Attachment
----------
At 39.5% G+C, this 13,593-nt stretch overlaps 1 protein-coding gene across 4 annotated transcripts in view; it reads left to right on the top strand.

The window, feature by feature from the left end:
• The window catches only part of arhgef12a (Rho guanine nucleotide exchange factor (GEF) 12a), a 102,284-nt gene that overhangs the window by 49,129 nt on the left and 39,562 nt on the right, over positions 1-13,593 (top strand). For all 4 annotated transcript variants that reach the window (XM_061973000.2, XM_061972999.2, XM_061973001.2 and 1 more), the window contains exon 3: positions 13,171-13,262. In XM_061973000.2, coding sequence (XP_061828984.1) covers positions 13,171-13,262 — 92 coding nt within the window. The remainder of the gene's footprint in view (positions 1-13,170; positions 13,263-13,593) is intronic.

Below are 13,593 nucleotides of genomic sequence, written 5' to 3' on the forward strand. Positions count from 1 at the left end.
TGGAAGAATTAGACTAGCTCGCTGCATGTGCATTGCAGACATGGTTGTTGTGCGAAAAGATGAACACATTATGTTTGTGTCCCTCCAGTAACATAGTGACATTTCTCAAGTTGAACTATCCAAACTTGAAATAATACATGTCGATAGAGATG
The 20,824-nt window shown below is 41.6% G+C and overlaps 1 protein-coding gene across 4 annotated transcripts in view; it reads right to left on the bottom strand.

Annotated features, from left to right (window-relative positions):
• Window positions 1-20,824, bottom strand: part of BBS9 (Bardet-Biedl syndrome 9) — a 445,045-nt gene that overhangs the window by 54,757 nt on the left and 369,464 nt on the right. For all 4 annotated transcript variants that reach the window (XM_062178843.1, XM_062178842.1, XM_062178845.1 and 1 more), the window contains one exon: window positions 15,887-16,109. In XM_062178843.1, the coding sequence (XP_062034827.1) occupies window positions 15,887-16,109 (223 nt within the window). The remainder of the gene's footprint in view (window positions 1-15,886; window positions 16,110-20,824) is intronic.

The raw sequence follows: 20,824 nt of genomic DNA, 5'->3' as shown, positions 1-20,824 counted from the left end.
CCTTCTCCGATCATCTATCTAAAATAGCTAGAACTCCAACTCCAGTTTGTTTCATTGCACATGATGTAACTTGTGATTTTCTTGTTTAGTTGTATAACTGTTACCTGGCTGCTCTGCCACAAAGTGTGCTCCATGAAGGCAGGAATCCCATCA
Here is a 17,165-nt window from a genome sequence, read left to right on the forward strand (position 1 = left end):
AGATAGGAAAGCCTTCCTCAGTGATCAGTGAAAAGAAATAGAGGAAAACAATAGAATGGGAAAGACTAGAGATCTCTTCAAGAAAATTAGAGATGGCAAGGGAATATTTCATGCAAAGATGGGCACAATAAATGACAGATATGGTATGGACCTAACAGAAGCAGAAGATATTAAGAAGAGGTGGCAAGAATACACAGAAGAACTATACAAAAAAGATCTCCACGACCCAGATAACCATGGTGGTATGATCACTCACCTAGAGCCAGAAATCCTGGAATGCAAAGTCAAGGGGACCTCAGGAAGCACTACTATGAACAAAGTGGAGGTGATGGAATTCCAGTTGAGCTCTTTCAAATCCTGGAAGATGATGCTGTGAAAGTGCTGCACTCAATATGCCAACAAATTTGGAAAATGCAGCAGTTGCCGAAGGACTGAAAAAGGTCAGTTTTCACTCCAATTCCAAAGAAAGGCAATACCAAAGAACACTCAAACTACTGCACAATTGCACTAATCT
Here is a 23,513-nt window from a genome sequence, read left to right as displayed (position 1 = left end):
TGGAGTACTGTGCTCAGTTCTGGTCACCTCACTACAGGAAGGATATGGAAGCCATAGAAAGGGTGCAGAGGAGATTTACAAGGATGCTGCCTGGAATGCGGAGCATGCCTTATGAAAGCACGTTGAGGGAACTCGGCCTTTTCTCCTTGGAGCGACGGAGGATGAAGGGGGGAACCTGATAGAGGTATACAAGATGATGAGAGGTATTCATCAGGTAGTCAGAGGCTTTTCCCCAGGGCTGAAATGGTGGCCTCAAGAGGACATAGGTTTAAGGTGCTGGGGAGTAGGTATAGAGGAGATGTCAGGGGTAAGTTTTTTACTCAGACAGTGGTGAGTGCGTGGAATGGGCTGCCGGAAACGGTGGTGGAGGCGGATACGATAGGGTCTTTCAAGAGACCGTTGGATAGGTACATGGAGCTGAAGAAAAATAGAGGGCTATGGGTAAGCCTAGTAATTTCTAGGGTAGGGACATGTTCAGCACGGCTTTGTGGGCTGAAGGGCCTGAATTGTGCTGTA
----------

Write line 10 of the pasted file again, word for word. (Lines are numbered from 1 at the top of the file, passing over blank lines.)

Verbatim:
CCTTCTCCGATCATCTATCTAAAATAGCTAGAACTCCAACTCCAGTTTGTTTCATTGCACATGATGTAACTTGTGATTTTCTTGTTTAGTTGTATAACTGTTACCTGGCTGCTCTGCCACAAAGTGTGCTCCATGAAGGCAGGAATCCCATCA